Can you hear me now? Science shows its powers at Echo Canyon
“HELLO, hello, hello,” we yelled as we hiked into Echo Canyon over the newest stretch of trail, recently completed thanks to an $8,000 REI grant to the Colorado National Monument Association.
A number of years ago, I accompanied Fruita Monument High School science teacher Steve Cunningham and his AP Biology class on a hike into No Thoroughfare Canyon, a few hundred yards north of here. The young scientists were in search of canyon tree frogs.
These unique amphibians are found from the southwestern United States through central Mexico. In Colorado, however, they exist only along the south rim of the Colorado River west of Grand Junction and in John Brown Canyon near Gateway.
Daughter Bridgette was in Mr. Cunningham’s class at the time. She and her fellow students discovered that tree frogs are little suckers — they could hide in the palm of your hand. Yet, a tree frog’s call is described as “the bleat of a goat or a hoarse sheep,” in author Geoffrey Hammerson’s great book, “Amphibians and Reptiles in Colorado.”
Canyon tree frogs don’t climb trees. Rather, they retreat to rock crevices in hot weather and during the cold season. Most activity occurs from May to September, along small bodies of water in Echo, No Thoroughfare, and a few other canyons west of town.
We’re a little late in the season to find the tree frogs, but as we hiked and talked about tree frogs, we ran into Mr. Cunningham and another science teacher from Fruita Monument, Bill Schaefer.
Coincidence? I think not.
“I’d never been into this canyon until last week,” said Cunningham, who for years had been taking his biology students into No Thoroughfare Canyon instead. “I just had to come back to show Mr. Schaefer. This is a great little canyon.”
Especially now that it’s totally protected inside the boundaries of Colorado National Monument.
A couple of months ago I wrote about an unsung hero who watched over the tree frogs in Echo Canyon. Bob Harris, whose private property was crossed by the Echo Canyon Trail, was nice enough to share his property with all of us through an agreement with Mesa County Land Trust, BLM and National Park Service.
Recently, however, construction of about one-quarter mile of new trail, and the posting of signs directing the public away from Mr. Harris’ land, was completed Sept. 25, National Public Lands Day.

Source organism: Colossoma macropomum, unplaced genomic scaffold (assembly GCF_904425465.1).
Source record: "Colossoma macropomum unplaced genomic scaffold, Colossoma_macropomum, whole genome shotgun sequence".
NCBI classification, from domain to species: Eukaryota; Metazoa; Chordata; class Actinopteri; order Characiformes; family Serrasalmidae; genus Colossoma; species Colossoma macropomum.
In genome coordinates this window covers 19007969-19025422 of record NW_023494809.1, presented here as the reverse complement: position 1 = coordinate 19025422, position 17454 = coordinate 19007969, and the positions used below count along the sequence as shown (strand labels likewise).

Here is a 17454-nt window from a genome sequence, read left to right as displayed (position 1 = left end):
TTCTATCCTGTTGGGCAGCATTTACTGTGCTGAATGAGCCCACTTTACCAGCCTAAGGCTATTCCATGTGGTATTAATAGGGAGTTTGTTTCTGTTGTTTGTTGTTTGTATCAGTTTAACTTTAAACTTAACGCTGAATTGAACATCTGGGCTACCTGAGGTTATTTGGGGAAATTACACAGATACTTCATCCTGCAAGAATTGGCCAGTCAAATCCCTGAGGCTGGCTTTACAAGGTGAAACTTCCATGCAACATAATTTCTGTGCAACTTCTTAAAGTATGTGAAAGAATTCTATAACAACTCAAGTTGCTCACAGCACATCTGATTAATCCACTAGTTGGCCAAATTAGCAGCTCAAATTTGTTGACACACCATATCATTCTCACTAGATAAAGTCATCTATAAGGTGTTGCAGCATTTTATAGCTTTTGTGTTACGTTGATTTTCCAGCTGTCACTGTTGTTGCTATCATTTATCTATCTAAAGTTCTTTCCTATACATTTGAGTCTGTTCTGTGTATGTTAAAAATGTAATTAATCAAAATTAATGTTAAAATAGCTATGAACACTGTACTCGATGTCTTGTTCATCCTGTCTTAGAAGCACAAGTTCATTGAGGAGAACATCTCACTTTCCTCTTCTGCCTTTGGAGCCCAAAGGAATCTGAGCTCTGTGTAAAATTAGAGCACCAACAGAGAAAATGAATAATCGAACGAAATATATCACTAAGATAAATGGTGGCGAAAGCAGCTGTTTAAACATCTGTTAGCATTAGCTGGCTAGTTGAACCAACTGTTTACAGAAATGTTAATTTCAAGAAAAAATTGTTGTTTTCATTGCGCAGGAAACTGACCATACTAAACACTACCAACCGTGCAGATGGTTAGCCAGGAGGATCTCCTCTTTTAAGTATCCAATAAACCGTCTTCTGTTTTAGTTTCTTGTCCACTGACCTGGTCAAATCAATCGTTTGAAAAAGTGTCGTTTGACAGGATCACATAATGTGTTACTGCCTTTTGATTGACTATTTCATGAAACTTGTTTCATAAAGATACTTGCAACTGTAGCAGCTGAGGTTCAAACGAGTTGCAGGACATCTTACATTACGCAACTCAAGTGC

As part of a grant from REI, the recreational outdoor equipment co-op, work also included rehabilitating about a half-mile trail on Mr. Harris’ property.
“This grant helped us formally thank Mr. Harris for his generosity in allowing a trail through his property for these many years,” said Michelle Wheatley, spokesperson for the monument.
To find Echo Canyon, take Grand Avenue over the Colorado River as it turns into Broadway. Turn left at Monument Road and stay on that into Colorado National Monument.
You’ll pass the BLM Tabeguache Lunch Loops trail head on your way. There, you’ll spy the new bike park recently built by COPMOBA, the Colorado Plateau Mountain Bike Association (also with assistance from an REI grant. See the Oct. 16 Daily Sentinel for a great article by Paul Shockley on the bike park).
Anyway, keep going past the Lunch Loop Bike Park and, with a $20 annual pass, (or National Parks Golden Eagle Pass), you may proceed through the monument entrance.
If not, cough up $7 for private, non-commercial vehicles, $4 for individual hikers, bicyclists or motorcyclists. Passes are good for seven consecutive days. Fees apply to those 16 years old and older.
About two-tenths of a mile past the entrance, there’s a parking lot on the left-hand (south) side of the road. The Echo Canyon trail head is located at the south end of this parking lot. Signs also point to Old Gordon Trail, No Thoroughfare Canyon and Devil’s Kitchen.
The trail crosses the wash in the bottom of No Thoroughfare Canyon. Once in the wash, follow the new signs to both Old Gordon Trail and Echo Canyon trail.
The Echo Canyon Trail offers a short, gentle hike that follows the canyon bottom to its boxed end. This scenery is similar to No Thoroughfare Canyon — same rock, same rock formation. Even the waterfall at the boxed end of Echo Canyon, about a mile and a half from the parking lot, looks quite similar to the first waterfall in No Thoroughfare Canyon.
But Echo Canyon is quite unique. As Wheatley said, “This is a very special canyon.”
No kidding,” noted Mr. Cunningham as we crossed paths the other day. “I’d love to see the spill off those rocks after a fresh rain in the box canyon,” he said, as he and Mr. Schaefer continued on their way, shouting, “HELLO,” every now and then to see if they could really hear their own echoes.